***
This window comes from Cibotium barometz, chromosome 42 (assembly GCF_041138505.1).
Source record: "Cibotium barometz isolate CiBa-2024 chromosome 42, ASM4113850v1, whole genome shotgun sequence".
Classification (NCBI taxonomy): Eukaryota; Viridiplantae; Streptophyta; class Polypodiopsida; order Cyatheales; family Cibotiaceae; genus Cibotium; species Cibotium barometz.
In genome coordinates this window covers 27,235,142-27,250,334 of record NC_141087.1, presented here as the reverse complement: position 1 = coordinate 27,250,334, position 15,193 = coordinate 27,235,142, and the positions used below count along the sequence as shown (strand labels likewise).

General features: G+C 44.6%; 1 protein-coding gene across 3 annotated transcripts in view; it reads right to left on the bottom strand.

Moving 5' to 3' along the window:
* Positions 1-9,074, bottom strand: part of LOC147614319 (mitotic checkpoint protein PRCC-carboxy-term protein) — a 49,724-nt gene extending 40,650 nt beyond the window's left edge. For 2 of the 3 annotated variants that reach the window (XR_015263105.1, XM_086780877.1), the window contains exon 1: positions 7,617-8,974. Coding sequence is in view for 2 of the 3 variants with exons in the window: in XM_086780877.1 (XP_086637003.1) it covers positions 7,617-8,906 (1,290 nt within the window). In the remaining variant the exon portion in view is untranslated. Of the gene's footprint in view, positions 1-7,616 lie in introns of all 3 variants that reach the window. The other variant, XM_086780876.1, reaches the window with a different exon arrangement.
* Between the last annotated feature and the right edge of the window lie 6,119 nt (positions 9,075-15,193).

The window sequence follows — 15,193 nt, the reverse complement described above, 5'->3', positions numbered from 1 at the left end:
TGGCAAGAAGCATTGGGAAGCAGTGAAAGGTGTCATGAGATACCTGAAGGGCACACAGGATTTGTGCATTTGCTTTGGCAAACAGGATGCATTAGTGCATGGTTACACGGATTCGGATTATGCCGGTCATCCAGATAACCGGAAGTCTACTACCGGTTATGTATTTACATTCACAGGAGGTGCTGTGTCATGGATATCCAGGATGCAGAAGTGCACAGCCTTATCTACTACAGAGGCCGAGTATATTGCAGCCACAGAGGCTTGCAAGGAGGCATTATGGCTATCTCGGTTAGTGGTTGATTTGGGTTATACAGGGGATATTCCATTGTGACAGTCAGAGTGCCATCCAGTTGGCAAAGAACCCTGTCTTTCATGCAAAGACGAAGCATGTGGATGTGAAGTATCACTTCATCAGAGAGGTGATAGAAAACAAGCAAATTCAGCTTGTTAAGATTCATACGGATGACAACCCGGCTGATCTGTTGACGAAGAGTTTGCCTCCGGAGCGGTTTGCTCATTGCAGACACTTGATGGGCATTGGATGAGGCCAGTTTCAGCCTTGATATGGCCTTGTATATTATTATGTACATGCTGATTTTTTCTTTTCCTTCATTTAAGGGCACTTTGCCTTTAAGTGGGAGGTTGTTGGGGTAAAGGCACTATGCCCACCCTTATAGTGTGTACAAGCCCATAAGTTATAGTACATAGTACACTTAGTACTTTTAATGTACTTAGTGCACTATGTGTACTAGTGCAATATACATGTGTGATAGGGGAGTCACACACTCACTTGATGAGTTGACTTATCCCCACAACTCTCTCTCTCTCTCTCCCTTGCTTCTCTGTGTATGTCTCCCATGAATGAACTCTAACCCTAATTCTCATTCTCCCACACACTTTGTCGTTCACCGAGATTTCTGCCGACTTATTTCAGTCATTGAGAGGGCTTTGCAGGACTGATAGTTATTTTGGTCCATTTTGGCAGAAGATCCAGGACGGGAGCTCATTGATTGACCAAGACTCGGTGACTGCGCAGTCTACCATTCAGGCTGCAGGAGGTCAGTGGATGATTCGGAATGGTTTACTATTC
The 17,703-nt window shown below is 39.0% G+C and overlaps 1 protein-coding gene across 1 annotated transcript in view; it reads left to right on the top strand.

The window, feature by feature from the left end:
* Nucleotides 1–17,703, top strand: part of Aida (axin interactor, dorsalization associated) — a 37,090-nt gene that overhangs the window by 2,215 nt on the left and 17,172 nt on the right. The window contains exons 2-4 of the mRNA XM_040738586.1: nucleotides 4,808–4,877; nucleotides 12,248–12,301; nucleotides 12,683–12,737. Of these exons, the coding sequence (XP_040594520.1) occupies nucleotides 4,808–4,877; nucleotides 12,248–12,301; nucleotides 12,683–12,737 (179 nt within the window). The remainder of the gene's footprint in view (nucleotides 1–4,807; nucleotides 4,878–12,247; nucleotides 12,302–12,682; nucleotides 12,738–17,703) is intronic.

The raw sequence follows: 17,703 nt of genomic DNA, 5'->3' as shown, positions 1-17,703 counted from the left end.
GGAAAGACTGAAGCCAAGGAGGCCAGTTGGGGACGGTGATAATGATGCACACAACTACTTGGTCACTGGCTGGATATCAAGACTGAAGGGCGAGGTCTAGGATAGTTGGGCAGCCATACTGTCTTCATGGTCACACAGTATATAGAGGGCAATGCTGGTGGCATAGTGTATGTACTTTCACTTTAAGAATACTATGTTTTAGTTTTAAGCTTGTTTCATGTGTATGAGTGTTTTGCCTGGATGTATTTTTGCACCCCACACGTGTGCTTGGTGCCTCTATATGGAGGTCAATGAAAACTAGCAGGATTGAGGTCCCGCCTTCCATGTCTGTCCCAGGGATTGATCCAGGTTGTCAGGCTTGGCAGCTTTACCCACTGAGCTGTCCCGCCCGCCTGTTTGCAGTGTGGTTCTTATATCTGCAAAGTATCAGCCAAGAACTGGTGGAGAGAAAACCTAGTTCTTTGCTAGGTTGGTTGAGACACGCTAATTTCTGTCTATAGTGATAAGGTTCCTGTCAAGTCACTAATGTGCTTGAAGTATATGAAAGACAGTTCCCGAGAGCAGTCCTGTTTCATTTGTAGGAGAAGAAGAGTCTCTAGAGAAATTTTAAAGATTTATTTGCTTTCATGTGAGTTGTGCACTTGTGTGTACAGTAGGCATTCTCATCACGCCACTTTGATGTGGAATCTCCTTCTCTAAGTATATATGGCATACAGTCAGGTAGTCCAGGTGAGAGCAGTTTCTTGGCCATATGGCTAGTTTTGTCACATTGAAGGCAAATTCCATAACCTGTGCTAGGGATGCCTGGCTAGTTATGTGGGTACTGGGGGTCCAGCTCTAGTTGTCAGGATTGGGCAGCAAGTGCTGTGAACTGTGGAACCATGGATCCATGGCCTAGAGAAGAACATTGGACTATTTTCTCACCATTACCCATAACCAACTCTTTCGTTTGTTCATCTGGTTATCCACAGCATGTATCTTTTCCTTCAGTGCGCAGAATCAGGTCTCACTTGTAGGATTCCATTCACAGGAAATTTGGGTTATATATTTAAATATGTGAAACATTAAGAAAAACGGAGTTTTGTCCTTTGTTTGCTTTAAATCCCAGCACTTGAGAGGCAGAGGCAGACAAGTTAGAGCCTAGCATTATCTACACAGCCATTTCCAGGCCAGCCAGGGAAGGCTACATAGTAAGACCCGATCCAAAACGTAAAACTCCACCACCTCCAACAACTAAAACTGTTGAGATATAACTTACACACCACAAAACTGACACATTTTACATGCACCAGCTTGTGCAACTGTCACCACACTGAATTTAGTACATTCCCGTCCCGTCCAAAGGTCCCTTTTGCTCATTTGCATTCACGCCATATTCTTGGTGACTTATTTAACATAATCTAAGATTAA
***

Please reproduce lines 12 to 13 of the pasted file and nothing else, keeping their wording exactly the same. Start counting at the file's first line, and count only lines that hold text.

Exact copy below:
The window, feature by feature from the left end:
* Nucleotides 1–17,703, top strand: part of Aida (axin interactor, dorsalization associated) — a 37,090-nt gene that overhangs the window by 2,215 nt on the left and 17,172 nt on the right. The window contains exons 2-4 of the mRNA XM_040738586.1: nucleotides 4,808–4,877; nucleotides 12,248–12,301; nucleotides 12,683–12,737. Of these exons, the coding sequence (XP_040594520.1) occupies nucleotides 4,808–4,877; nucleotides 12,248–12,301; nucleotides 12,683–12,737 (179 nt within the window). The remainder of the gene's footprint in view (nucleotides 1–4,807; nucleotides 4,878–12,247; nucleotides 12,302–12,682; nucleotides 12,738–17,703) is intronic.